Objectives: To determine whether a functional-task exercise program and a resistance exercise program have different effects on the ability of community-living older people to perform daily tasks.
Design: A randomized, controlled, single-blind trial.
Setting: Community leisure center in Utrecht, the Netherlands.
Participants: Ninety-eight healthy women aged 70 and older were randomly assigned to the functional-task exercise program (function group, n=33), a resistance exercise program (resistance group, n=34), or a control group (n=31). Participants attended exercise classes three times a week for 12 weeks.
Measurements: Functional task performance (Assessment of Daily Activity Performance (ADAP)), isometric knee extensor strength (IKES), handgrip strength, isometric elbow flexor strength (IEFS), and leg extension power were measured at baseline, at the end of training (at 3 months), and 6 months after the end of training (at 9 months).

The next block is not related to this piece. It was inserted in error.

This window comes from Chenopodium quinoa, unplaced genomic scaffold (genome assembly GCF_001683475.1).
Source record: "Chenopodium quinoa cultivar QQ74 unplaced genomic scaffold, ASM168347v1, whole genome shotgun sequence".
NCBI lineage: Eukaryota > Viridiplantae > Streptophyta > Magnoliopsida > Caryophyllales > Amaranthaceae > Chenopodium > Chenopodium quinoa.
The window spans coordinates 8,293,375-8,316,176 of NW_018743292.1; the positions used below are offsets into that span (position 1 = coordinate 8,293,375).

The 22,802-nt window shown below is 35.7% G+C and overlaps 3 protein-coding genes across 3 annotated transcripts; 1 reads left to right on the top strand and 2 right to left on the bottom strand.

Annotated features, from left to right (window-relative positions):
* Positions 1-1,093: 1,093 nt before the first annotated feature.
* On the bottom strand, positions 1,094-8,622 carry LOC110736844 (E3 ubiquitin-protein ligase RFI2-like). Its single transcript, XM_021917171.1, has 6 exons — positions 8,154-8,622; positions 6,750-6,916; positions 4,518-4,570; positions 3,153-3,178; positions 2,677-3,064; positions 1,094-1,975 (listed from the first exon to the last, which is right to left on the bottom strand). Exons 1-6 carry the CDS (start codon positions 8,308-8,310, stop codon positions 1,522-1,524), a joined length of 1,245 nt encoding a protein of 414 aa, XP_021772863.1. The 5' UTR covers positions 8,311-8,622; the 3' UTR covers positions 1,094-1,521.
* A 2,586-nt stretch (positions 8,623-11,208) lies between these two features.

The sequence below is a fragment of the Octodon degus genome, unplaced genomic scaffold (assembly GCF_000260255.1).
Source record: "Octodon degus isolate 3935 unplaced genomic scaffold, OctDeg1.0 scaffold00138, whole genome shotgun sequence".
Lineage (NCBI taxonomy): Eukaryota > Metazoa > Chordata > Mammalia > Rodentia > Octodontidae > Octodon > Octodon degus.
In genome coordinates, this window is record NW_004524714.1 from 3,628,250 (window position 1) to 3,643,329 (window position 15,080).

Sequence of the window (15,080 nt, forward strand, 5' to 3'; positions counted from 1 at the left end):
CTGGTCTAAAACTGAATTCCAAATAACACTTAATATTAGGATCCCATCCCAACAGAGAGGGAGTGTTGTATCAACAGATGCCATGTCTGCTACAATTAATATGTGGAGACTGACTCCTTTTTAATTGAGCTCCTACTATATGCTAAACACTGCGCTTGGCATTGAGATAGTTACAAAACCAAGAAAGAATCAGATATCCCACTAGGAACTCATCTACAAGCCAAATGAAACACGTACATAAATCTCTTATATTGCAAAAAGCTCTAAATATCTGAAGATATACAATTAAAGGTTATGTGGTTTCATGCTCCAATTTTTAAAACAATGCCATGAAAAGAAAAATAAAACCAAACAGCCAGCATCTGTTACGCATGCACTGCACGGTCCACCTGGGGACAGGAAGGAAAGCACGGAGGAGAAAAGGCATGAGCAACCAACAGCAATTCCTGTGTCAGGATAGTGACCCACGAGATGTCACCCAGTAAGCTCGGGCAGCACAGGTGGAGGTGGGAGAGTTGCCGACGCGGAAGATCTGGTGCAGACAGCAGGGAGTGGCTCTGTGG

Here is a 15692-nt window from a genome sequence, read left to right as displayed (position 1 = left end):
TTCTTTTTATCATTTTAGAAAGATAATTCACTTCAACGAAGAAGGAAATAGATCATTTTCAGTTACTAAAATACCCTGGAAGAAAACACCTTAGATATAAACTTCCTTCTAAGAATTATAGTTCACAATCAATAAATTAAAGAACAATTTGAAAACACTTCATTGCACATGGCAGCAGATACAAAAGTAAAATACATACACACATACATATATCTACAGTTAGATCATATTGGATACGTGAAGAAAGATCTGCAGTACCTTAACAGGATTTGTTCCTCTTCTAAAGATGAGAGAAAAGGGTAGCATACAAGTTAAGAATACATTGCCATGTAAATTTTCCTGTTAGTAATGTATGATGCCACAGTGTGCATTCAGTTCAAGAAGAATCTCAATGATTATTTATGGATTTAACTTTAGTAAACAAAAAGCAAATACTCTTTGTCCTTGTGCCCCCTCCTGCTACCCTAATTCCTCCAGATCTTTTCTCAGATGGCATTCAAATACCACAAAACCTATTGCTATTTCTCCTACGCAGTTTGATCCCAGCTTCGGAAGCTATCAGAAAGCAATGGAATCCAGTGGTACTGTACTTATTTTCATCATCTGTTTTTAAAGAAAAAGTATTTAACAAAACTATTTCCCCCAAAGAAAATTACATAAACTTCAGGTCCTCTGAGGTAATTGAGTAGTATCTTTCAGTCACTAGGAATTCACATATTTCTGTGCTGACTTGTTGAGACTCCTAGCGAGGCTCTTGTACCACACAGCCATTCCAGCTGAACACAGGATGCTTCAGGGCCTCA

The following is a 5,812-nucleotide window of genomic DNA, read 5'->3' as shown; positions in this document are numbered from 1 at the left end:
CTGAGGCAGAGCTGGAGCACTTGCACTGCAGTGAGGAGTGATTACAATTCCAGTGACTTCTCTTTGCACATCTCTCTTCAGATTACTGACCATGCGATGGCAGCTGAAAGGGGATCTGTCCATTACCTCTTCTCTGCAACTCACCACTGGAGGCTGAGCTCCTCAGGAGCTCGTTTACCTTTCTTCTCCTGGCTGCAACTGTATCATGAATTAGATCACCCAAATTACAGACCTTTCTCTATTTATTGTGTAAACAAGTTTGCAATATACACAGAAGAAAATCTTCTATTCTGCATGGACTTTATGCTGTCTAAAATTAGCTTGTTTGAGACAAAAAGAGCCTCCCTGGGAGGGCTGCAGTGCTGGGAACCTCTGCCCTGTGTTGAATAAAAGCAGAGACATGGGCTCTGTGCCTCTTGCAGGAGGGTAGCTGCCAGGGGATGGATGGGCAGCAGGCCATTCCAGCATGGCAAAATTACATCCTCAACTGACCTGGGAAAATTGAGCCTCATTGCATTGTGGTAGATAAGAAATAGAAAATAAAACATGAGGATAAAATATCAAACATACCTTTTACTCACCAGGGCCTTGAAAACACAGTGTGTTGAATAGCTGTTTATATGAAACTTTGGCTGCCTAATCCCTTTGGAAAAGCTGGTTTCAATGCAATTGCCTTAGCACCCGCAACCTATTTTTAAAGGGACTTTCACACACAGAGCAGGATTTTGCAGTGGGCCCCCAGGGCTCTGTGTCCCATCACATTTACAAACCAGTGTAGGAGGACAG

Results: The ADAP total score of the function group (mean change 6.8, 95% confidence interval (CI)=5.2–8.4) increased significantly more than that of the resistance group (3.2, 95% CI=1.3–5.0; P=.007) or the control group (0.3, 95% CI=−1.3–1.9; P<.001). Moreover, the ADAP total score of the resistance group did not change significantly compared with that of the control group. In contrast, IKES and IEFS increased significantly in the resistance group (12.5%, 95% CI=3.8–21.3 and 8.6%, 95% CI=3.1–14.1, respectively) compared with the function group (−2.1%, 95% CI=−5.4–1.3; P=.003 and 0.3%, 95% CI=−3.6–4.2; P=.03, respectively) and the control group (−2.7%, 95% CI=−8.6–3.2, P=.003 and 0.6%, 95% CI=−3.4–4.6; P=.04, respectively). Six months after the end of training, the increase in ADAP scores was sustained in the function group (P=.002).
Conclusion: Functional-task exercises are more effective than resistance exercises at improving functional task performance in healthy elderly women and may have an important role in helping them maintain an independent lifestyle.